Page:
In other words, I've been feeling a little bleak lately. Not hopeless, but definitely bleak. It's been hard for me to feel motivated to start my day. I sit in my chair in the morning before work, and I just don't want to go. I go, of course, but my mind is at such a disconnect from my life and my responsibilities right now.

A big part of my problem has been work, and not even the part I get paid for. Being an advisor has been a major stressor for me lately, and if I didn't love my officers and Michael and Lisa, I would've hightailed it out by now, to save my own sanity. It really has gotten to the point where it affects the part of my job that I DO get paid for - the teaching part. I admit, I haven't been there for my own students as much as I should have, because I've been letting my advising responsibilities take up more of my time and energy - if I'm not actively doing advising work, I'm sitting and staring out at my kids like a zombie because I've got nothing left to give. And that is NOT how things should be.

I have trouble facing the day. I not only lack the motivation and interest to do the things I have to do, but I also no longer have the energy or will to do things that I actually want to do. I cancel social engagements. I've stopped going skating. I can't even bring myself to walk down to the weight room and go running right now.

I literally just don't. want. to do. anything. I don't even want to sleep, if I'm awake. (And if I'm asleep, I don't want to wake up.) I've become one of Newton's laws of physics - an inert object will remain inert until an outside force is applied. It's like, I literally don't want to move unless I have to.

And of course I feel bad about it. I feel like it's my fault somehow, for not being able to find my spark, for losing sight of my inspirations in life.

Okay, so... after a long-winded intro, here's the actual point of my post: I'm trying to find my way again. What does inspire me? What keeps me going? What makes me happy?

I was musing on Facebook the other day that I need to make a Happy List - things that make me happy, nice things that people have said to me or about me, anything that will pick me up. And I should look at it whenever I'm feeling down or unmotivated, and it should buoy me up.

I'm not going to put it here - the things that some people have said to me are very personal. But here are some of my inspirations, things that make me happy:

- Jolie - Of course. Not just because I love her. Not just because she's my daughter. The fact that I'm watching her experience the world makes me want to make the world a better place for her to experience. I'm excited to share things with her. You know how some people like to take other people to see movies they've already seen? Or some people like to make mixtapes of their favorite songs to give to other people? It's because we want to share something with someone else and see their reactions and see them experience what we've experienced already. It's why I never get tired of teaching certain books over and over - I enjoy seeing how my students will react. And so, I am enjoying seeing how Jolie reacts to the world. I can't wait to see her try ice cream for the first time. Or ride a rollercoaster. Or watch a horror movie. Or try makeup.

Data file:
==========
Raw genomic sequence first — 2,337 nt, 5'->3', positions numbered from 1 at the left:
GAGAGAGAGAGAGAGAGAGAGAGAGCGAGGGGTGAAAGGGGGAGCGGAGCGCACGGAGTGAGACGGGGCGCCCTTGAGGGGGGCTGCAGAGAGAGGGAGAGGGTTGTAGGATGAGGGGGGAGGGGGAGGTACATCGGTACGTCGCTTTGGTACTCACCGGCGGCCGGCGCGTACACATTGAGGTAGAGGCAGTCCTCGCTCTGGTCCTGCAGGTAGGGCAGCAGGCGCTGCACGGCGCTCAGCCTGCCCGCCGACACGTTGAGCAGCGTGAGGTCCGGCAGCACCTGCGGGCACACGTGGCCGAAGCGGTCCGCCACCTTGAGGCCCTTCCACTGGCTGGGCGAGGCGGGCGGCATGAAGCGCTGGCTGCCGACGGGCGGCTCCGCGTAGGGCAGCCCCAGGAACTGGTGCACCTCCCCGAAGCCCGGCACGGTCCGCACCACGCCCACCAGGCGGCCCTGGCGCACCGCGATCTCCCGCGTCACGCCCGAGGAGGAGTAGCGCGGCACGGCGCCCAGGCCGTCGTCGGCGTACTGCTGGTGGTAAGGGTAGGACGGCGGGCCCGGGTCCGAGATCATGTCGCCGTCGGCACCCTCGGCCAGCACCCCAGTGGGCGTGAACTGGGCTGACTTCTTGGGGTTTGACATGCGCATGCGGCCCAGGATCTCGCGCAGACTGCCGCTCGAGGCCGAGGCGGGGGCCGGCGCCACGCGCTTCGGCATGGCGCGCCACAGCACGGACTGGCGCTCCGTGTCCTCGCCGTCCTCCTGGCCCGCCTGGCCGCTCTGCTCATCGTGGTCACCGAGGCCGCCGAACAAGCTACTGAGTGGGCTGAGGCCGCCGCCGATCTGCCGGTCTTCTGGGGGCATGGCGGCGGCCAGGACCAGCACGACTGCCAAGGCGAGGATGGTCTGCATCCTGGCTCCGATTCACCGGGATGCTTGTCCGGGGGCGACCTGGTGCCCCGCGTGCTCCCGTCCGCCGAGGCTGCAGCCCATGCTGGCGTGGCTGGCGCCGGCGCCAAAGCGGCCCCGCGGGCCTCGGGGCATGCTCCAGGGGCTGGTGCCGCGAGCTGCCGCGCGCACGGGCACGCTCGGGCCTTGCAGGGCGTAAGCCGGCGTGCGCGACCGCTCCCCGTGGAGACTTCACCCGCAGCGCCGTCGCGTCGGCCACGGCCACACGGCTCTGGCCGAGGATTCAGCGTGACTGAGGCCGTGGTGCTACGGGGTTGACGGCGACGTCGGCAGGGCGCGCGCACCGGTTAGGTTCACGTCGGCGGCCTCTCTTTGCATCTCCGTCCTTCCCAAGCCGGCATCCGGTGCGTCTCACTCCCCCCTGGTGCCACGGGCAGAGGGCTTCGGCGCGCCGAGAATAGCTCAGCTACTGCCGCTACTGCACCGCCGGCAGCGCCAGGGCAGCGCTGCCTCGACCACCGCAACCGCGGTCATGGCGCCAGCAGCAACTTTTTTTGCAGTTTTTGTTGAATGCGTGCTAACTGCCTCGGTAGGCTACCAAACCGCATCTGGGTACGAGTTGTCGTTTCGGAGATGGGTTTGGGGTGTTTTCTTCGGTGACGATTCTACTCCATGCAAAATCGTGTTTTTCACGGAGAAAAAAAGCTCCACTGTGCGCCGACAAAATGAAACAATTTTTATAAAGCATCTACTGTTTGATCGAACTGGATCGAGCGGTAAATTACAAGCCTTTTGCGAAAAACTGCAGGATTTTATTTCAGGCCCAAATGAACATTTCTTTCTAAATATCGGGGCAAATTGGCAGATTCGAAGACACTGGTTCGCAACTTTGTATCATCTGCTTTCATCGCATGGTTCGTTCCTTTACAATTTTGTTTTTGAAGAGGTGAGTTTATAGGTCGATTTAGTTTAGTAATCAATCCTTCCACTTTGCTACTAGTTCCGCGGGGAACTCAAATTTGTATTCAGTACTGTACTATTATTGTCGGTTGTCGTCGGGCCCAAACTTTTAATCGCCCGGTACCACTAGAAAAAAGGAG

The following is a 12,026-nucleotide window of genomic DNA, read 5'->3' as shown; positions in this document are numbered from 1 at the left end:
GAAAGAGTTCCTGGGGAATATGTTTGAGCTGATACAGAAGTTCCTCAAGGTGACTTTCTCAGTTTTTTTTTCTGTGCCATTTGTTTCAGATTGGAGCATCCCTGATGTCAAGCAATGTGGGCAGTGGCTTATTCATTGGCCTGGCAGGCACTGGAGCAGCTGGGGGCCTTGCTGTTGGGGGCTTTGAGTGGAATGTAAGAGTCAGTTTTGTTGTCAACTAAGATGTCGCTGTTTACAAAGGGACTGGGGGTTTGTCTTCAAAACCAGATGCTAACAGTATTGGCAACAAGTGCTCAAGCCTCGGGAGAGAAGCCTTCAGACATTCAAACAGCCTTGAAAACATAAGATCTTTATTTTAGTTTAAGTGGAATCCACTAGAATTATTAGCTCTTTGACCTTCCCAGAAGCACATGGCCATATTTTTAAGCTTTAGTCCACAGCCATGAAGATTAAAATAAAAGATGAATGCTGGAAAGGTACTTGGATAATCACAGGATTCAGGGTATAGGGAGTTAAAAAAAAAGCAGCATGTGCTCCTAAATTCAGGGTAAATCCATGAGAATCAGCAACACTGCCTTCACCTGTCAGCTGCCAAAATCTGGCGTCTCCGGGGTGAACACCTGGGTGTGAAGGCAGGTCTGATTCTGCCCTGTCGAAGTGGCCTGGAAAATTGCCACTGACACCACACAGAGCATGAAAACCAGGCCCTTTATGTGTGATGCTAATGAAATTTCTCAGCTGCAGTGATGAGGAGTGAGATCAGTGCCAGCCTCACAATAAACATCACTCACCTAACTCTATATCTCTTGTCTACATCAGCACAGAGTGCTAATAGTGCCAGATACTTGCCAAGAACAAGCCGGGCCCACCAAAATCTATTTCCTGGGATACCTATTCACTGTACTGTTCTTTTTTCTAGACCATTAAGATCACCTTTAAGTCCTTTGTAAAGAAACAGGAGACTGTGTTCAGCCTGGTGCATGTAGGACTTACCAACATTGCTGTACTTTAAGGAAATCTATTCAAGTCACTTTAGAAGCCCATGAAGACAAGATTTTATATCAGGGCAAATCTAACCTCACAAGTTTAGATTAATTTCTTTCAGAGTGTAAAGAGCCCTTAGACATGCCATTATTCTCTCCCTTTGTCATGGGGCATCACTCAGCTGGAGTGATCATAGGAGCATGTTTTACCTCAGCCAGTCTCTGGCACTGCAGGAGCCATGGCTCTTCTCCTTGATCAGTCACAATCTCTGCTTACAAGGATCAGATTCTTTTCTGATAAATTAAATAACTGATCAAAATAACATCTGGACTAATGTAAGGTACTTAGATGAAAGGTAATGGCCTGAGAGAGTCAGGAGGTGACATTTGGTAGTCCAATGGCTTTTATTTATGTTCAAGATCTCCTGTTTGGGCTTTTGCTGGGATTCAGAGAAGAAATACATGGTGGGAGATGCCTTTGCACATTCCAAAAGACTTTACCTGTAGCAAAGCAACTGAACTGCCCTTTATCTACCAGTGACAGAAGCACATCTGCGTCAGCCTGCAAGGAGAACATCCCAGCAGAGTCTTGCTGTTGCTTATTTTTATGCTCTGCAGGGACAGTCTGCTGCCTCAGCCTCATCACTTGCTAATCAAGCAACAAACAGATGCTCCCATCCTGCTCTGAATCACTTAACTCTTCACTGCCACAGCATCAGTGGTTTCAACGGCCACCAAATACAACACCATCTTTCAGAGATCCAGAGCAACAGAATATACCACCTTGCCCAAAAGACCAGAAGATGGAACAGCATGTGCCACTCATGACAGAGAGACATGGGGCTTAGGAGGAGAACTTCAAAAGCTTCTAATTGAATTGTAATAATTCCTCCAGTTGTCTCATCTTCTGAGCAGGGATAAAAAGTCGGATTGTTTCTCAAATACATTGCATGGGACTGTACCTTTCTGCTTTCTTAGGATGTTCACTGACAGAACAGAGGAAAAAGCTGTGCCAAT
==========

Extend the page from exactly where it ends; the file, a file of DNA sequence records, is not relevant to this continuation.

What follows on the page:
- The "a ha!" moment - As a teacher, I deal with a lot more negatives than positives. For every kid who gets it, there are three kids who, not only don't get it, but they don't care if they don't get it either. From what I can see, the lives I touch are far and few between. (I say "from what I can see" because teachers don't often get to see if they've affected a kid's life... sometimes the kids themselves don't realize that they've been affected by certain teachers until much later, when something clicks and they realize, "Hey, Mr./Ms. So-and-so was right!" At least, this is what I'm telling myself.) But every now and then I will witness a student having an "a ha!" moment in class, and it's the most fantastic feeling. This year, when I was teaching film terminology to my sophomores, one of them said, "Dude, Ms. Ngo, I've never even heard of any of this stuff before! This has totally changed my life - I'm never going to watch movies the same way again!" Again, these moments are far and few between, but it's enough. I'll take it.

- "You look really nice!" - Okay, I'm not totally vain, but it really is nice to be complimented on my appearance, because I don't hear it a lot, so when I do hear it, it's extra nice.

- Beauty, in general - When I say this, I'm referring to beauty in nature, in art, in the world - not just "beautiful people." I love the sky at sunset. I love gorgeous photography. I love smiles. I love vivid, saturated colors. Vintage, crackled-paint furniture. Lace. Feathery eyelashes. Droplets of water. The sound of a glockenspiel. A perfect scoop of vanilla ice cream. Argyle. These things are all beautiful to me, and they make life pleasant.